FYI: A new building, A new campus, A new degree program

Achieving New Heights: Bachelor’s programs, Honors College get new home

A three-story building opens to  students at Palm Beach State in Lake Worth this fall, creating a new home for the College’s bachelor’s degree programs and the Dr. Floyd F. Koch Honors College. The $8.2 million, 40,601-gross-square-foot building further enhances the northern entrance to the campus on Lake Worth Road. It features a three-story wing with 15 classrooms and a two-story administrative wing with 26 single offices and other office space. The wings are connected by a three-story glass atrium, giving the appearance of two buildings as people enter the campus from the Lake Worth Road entrance. It also features wide corridors, allowing for corridor seating, and a 144-seat lecture hall.

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Palm Beach State inches closer to land purchase for fifth campus

Palm Beach State College has signed a $4.5 million contract to purchase 75 acres in Loxahatchee Groves for a future fifth campus.

The move puts the College closer to sealing a land deal that has been in the works for more than a year and to establishing what would become its first new campus in more than 30 years. The last time the College opened a campus was in 1982 with the establishment of the Palm Beach Gardens campus.

The land is located in midwestern Palm Beach County at the northwest corner of Southern Boulevard and B Road and includes over 1,000 feet of frontage on Southern Boulevard. In

addition to Loxahatchee, the campus would draw from residents in the communities of Wellington, Royal Palm Beach and The Acreage.

Palm Beach State signed contracts Feb. 3 with Simon Family Trust, which owns the land, and Atlantic Land Realty, a company that plans to develop a commercial shopping district on adjacent land that it also is securing from the Simon Family Trust.

The College is now working with Loxahatchee Groves on land-use amendments that would allow this land to be used as a state college and gain the town’s approval of the College’s site plan. The College must settle these steps and other matters before the Oct. 30 deadline to close on the land deal. The site will be purchased with auxiliary fund revenues, which are proceeds to the College from operations such as the bookstores, food service and vending machines. No general fund revenues are being used or diverted from classrooms or personnel for the site, said Richard Becker, vice president of business services and administration.

A construction start date has not yet been set.

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New degree program puts career success in focus

On the Palm Beach Gardens campus this fall, Ophthalmic Medical Technology students begin the new two-year program that leads to an Associate in Science degree in one of the nation’s fastest-growing medical occupations.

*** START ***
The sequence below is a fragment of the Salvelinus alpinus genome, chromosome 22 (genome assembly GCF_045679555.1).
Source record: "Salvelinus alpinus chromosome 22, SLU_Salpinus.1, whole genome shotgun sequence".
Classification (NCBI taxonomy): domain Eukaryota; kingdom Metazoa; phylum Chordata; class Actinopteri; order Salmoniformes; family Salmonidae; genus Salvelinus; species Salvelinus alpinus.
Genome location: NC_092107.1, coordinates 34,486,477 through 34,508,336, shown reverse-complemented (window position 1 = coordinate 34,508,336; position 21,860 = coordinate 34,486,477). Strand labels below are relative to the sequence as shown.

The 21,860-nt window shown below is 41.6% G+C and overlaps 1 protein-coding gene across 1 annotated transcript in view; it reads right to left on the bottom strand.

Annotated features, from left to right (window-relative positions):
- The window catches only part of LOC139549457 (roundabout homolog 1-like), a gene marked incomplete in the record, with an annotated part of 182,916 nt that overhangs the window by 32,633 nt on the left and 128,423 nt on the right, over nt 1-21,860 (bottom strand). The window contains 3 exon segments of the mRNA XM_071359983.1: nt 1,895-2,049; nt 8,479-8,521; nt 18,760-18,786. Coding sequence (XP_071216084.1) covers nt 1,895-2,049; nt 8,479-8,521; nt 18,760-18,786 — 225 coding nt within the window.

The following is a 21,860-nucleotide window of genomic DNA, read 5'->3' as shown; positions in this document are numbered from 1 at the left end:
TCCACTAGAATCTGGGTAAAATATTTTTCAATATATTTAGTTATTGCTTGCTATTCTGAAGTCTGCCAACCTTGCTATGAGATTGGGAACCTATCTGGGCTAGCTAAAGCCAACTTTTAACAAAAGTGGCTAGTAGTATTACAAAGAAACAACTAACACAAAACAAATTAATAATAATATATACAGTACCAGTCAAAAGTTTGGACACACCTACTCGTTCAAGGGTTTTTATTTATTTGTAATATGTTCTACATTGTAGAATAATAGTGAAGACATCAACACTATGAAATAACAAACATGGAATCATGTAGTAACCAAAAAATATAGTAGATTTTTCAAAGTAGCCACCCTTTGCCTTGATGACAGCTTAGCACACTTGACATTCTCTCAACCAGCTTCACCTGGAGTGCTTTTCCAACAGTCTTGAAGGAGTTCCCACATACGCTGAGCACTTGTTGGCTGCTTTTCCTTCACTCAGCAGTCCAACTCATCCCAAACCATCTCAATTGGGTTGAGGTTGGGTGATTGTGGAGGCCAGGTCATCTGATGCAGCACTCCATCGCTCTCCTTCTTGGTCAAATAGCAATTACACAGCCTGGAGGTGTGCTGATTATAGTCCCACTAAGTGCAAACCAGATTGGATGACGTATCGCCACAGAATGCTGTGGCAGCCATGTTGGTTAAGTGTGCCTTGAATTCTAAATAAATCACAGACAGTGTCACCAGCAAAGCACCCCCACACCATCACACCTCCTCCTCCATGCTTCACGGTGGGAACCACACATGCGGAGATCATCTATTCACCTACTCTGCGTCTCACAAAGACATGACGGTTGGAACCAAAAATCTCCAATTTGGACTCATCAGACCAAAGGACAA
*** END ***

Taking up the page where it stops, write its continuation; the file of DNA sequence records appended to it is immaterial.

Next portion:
Ophthalmic medical technologists work closely with ophthalmologists – eye physicians and surgeons – in the evaluation of vision and treatment of patients with eye disorders. Using advanced diagnostic instrumentation, these skilled professionals obtain medical histories, measure patients’ visual acuity and assess optical correction, assist the physician, and perform clinical and administrative responsibilities.

There are only about two dozen such programs nationwide, and Palm Beach State College’s is the first in South Florida. Located in the BioScience Technology Complex, the program’s newly constructed learning center features a laboratory with the latest ophthalmic equipment. Students will develop technical proficiency through a hands-on curriculum taught by ophthalmologists and certified technicians and perform externships in local ophthalmic practices, clinics and hospitals.

“This program has been five years in the making,” says Robert M. Kershner, M.D., M.S., F.A.C.S. Dr. Kershner, a board-certified ophthalmologist and Palm Beach State professor of anatomy-physiology and microbiology, developed the program and serves as department chairman. “A career in vision is one of the most satisfying and rewarding a student could choose. Certified ophthalmic medical assistants, technicians and technologists are among the most sought-after careers in all of medicine and in high demand by eye physicians and surgeons.”

Preference for admission has been granted to residents of Florida, where the need for eye medical treatment and surgery is strong and growing. Following program completion and industry-standardized examination, graduates will be qualified to be certified by the Joint Commission on Allied Health Personnel in Ophthalmology as a Certified Ophthalmic Assistant, Certified Ophthalmic Technician or Certified Ophthalmic Medical Technologist.

The Ophthalmic Medical Technology A.S. degree program joins more than 20 other health care-related degree and certificate programs offered by the College.